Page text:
It is likely that regular time spent playing in the woodland will give children an increased appreciation for and respect of the natural environment. Below are a few ways in which forest school can introduce children and young people to sustainable woodland management.
Like any activity, giving children and young people a say in any plans for the woodland will support their ownership of the site and their sense of responsibility to it. If you are planning on moving the site to a different area, felling trees or constructing a fence or permanent fire pit involve children in the plans and ask their opinion.
If there is a woodland management plan create a child friendly version appropriate to the age group you are working with. Involve them in any site surveys that detrmine the content of the plan.
Plant and wildlife surveys
Spotter sheets are a great way to introduce children to wildlife surveys. Spotter sheets can be created and adapted to make them suitable for use with all ages and abilities. If you prefer not to make your own there are numerous spotter sheets available on the Internet. The Woodland Trust Nature Detectives website for example has a range of resources, including spotter sheets, that are categorised by season and age range.
Children generally enjoy the spotter sheets for their intrinsic value but there are a number of national surveys, such as the Big Butterfly Count, the OPAL Explore Nature surveys and the Nature’s Calendar survey, that children can be involved with to give their bug or plant hunting real scientific value.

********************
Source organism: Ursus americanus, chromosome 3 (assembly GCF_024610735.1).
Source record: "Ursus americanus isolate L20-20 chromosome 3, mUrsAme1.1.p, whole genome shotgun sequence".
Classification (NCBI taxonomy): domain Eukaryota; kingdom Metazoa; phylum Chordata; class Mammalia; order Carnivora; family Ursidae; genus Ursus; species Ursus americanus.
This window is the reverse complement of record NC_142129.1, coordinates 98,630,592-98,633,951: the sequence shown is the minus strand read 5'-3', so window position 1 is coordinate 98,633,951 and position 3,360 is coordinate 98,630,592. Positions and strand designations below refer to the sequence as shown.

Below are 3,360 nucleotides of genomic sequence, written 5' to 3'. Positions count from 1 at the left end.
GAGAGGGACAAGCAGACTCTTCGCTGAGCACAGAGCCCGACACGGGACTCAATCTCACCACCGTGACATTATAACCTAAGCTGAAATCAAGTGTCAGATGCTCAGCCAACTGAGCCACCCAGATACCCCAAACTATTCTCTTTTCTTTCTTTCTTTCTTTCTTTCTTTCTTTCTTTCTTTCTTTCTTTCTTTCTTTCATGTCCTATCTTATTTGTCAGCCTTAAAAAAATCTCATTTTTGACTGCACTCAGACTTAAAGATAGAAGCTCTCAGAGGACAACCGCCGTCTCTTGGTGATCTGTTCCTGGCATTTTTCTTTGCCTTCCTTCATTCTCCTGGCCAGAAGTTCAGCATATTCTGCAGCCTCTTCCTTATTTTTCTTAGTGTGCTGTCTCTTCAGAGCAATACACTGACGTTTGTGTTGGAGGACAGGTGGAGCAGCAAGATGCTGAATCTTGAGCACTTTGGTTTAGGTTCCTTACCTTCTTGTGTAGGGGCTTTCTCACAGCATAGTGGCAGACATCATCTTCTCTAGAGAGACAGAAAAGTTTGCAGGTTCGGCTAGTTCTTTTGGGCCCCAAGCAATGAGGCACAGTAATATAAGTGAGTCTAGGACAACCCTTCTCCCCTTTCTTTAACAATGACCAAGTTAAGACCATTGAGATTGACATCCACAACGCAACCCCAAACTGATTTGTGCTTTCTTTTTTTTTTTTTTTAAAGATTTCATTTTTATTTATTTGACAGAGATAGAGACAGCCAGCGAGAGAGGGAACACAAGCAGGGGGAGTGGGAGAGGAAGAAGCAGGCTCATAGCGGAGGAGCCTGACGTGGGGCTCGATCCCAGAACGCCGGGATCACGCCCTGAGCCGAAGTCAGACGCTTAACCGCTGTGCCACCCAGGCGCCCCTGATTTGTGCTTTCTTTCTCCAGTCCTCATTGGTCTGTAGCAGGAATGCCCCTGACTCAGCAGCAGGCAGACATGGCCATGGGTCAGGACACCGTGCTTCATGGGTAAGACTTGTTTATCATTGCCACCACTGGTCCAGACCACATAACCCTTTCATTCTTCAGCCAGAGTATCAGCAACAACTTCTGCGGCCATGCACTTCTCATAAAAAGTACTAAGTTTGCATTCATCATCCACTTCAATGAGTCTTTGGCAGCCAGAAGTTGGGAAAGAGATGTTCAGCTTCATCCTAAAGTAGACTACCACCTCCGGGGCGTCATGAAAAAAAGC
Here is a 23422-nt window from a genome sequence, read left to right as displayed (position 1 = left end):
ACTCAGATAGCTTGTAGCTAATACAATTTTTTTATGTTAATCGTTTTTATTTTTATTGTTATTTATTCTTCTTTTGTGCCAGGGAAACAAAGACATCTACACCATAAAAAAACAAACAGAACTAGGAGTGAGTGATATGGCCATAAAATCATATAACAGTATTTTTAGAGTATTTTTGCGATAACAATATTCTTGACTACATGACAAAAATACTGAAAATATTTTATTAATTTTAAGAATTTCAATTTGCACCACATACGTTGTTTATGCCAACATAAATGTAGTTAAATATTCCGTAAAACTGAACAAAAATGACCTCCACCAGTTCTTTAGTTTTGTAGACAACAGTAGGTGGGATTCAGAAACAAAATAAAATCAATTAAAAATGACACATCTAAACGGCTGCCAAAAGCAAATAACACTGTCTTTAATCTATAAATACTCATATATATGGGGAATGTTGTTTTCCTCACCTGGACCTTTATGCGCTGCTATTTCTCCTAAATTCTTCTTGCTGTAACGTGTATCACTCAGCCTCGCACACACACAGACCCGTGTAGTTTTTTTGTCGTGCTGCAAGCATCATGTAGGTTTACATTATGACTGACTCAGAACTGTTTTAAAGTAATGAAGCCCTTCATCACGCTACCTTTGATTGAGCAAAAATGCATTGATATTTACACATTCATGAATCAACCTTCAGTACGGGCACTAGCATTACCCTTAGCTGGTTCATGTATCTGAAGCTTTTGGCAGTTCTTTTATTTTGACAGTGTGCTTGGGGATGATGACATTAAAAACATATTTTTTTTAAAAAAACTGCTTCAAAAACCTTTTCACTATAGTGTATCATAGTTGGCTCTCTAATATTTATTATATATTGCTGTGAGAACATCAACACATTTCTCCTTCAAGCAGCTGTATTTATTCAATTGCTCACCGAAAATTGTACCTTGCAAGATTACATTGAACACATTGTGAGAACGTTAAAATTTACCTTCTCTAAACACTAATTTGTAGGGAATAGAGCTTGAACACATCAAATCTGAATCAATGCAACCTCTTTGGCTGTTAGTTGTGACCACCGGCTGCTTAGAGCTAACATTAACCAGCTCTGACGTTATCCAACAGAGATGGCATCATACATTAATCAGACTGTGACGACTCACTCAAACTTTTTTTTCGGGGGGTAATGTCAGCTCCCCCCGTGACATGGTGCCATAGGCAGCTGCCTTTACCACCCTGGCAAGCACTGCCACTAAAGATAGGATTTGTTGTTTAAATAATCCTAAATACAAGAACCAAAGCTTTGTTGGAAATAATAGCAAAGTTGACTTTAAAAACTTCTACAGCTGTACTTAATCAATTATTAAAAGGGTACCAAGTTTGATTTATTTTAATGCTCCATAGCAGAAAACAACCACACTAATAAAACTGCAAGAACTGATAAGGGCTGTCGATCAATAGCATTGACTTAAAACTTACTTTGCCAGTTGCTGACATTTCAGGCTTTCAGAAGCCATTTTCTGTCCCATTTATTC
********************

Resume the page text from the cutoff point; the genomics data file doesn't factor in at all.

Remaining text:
Involve children in any planned management activities such as harvesting or coppicing and planting or felling. Involving children in the maintenance and use of tools to manage the woodland can be a way to introduce sustainable management to children. Younger children can work with loppers or shears to cut back overgrowth from paths whilst older children could use bow saws to fell small trees or to cut and clear fallen wood.
However considerately used the woodland will be impacted by forest school sessions that occur. To balance this impact on the wildlife children can be involved in identifying ‘off limits’ areas for the creation of habitats. Younger children could create log piles and bug hotels and older children build bird and bat boxes.
Teach children about traditional woodland trades and crafts such as green wood furniture making, traditional pole lathes and basket making. Whether it’s making longbows, carving spoons or making charcloth or charcoal there are activities that can be adapted to suit all ages and abilities that will reinforce the traditional importance of the woodland as a provider or a wide variety of resources.